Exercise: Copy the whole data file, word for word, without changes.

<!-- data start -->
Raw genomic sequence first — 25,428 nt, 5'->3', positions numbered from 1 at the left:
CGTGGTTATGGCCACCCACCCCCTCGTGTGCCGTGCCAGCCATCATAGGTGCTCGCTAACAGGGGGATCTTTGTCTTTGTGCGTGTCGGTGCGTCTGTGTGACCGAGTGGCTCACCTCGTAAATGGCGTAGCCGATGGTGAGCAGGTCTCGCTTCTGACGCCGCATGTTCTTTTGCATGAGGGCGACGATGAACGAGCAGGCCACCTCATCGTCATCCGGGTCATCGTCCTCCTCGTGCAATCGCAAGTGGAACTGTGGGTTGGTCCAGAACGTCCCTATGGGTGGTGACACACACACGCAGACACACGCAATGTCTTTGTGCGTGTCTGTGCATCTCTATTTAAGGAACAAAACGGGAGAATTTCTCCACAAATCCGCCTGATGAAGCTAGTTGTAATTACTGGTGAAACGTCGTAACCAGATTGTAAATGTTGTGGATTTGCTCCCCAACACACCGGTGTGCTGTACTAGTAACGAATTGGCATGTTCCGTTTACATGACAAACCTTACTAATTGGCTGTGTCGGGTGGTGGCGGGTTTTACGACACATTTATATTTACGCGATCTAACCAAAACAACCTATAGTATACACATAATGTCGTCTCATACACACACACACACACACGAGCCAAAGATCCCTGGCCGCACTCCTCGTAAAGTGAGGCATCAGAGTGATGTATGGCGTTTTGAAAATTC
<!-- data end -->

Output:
Raw genomic sequence first — 25,428 nt, 5'->3', positions numbered from 1 at the left:
CGTGGTTATGGCCACCCACCCCCTCGTGTGCCGTGCCAGCCATCATAGGTGCTCGCTAACAGGGGGATCTTTGTCTTTGTGCGTGTCGGTGCGTCTGTGTGACCGAGTGGCTCACCTCGTAAATGGCGTAGCCGATGGTGAGCAGGTCTCGCTTCTGACGCCGCATGTTCTTTTGCATGAGGGCGACGATGAACGAGCAGGCCACCTCATCGTCATCCGGGTCATCGTCCTCCTCGTGCAATCGCAAGTGGAACTGTGGGTTGGTCCAGAACGTCCCTATGGGTGGTGACACACACACGCAGACACACGCAATGTCTTTGTGCGTGTCTGTGCATCTCTATTTAAGGAACAAAACGGGAGAATTTCTCCACAAATCCGCCTGATGAAGCTAGTTGTAATTACTGGTGAAACGTCGTAACCAGATTGTAAATGTTGTGGATTTGCTCCCCAACACACCGGTGTGCTGTACTAGTAACGAATTGGCATGTTCCGTTTACATGACAAACCTTACTAATTGGCTGTGTCGGGTGGTGGCGGGTTTTACGACACATTTATATTTACGCGATCTAACCAAAACAACCTATAGTATACACATAATGTCGTCTCATACACACACACACACACACGAGCCAAAGATCCCTGGCCGCACTCCTCGTAAAGTGAGGCATCAGAGTGATGTATGGCGTTTTGAAAATTC